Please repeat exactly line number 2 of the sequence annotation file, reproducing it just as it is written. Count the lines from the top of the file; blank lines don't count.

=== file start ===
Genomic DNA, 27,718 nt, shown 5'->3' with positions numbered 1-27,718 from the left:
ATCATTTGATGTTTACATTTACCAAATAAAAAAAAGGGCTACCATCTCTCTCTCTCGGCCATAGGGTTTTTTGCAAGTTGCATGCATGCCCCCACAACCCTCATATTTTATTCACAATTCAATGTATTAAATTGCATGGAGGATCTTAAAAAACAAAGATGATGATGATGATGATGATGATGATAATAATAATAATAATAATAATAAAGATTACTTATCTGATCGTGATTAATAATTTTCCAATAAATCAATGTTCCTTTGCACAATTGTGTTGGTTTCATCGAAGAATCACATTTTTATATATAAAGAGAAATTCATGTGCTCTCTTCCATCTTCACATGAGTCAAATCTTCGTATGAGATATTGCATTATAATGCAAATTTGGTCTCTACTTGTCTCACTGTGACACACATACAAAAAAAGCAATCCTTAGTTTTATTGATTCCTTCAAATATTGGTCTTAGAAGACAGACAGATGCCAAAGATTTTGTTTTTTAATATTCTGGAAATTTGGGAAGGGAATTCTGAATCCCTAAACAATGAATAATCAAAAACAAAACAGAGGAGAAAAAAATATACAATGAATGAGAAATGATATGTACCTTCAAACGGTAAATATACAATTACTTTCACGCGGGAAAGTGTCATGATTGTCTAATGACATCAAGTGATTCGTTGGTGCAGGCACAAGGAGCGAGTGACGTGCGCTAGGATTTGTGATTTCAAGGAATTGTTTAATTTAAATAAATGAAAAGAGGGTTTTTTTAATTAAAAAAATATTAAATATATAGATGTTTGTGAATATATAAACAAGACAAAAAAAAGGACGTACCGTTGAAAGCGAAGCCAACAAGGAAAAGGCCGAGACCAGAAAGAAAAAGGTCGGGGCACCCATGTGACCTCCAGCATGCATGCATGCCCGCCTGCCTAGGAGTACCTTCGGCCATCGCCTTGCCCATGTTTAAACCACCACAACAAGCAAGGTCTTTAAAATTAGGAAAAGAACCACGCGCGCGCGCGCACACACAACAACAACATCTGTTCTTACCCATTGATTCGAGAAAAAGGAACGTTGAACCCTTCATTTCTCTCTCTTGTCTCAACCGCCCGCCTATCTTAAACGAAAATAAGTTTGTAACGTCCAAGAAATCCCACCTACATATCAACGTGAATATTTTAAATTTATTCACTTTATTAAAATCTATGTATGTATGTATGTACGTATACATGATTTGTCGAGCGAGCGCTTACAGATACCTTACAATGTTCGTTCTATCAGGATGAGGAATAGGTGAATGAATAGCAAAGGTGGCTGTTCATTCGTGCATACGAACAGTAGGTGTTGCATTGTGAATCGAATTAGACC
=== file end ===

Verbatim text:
ATCATTTGATGTTTACATTTACCAAATAAAAAAAAGGGCTACCATCTCTCTCTCTCGGCCATAGGGTTTTTTGCAAGTTGCATGCATGCCCCCACAACCCTCATATTTTATTCACAATTCAATGTATTAAATTGCATGGAGGATCTTAAAAAACAAAGATGATGATGATGATGATGATGATGATAATAATAATAATAATAATAATAAAGATTACTTATCTGATCGTGATTAATAATTTTCCAATAAATCAATGTTCCTTTGCACAATTGTGTTGGTTTCATCGAAGAATCACATTTTTATATATAAAGAGAAATTCATGTGCTCTCTTCCATCTTCACATGAGTCAAATCTTCGTATGAGATATTGCATTATAATGCAAATTTGGTCTCTACTTGTCTCACTGTGACACACATACAAAAAAAGCAATCCTTAGTTTTATTGATTCCTTCAAATATTGGTCTTAGAAGACAGACAGATGCCAAAGATTTTGTTTTTTAATATTCTGGAAATTTGGGAAGGGAATTCTGAATCCCTAAACAATGAATAATCAAAAACAAAACAGAGGAGAAAAAAATATACAATGAATGAGAAATGATATGTACCTTCAAACGGTAAATATACAATTACTTTCACGCGGGAAAGTGTCATGATTGTCTAATGACATCAAGTGATTCGTTGGTGCAGGCACAAGGAGCGAGTGACGTGCGCTAGGATTTGTGATTTCAAGGAATTGTTTAATTTAAATAAATGAAAAGAGGGTTTTTTTAATTAAAAAAATATTAAATATATAGATGTTTGTGAATATATAAACAAGACAAAAAAAAGGACGTACCGTTGAAAGCGAAGCCAACAAGGAAAAGGCCGAGACCAGAAAGAAAAAGGTCGGGGCACCCATGTGACCTCCAGCATGCATGCATGCCCGCCTGCCTAGGAGTACCTTCGGCCATCGCCTTGCCCATGTTTAAACCACCACAACAAGCAAGGTCTTTAAAATTAGGAAAAGAACCACGCGCGCGCGCGCACACACAACAACAACATCTGTTCTTACCCATTGATTCGAGAAAAAGGAACGTTGAACCCTTCATTTCTCTCTCTTGTCTCAACCGCCCGCCTATCTTAAACGAAAATAAGTTTGTAACGTCCAAGAAATCCCACCTACATATCAACGTGAATATTTTAAATTTATTCACTTTATTAAAATCTATGTATGTATGTATGTACGTATACATGATTTGTCGAGCGAGCGCTTACAGATACCTTACAATGTTCGTTCTATCAGGATGAGGAATAGGTGAATGAATAGCAAAGGTGGCTGTTCATTCGTGCATACGAACAGTAGGTGTTGCATTGTGAATCGAATTAGACC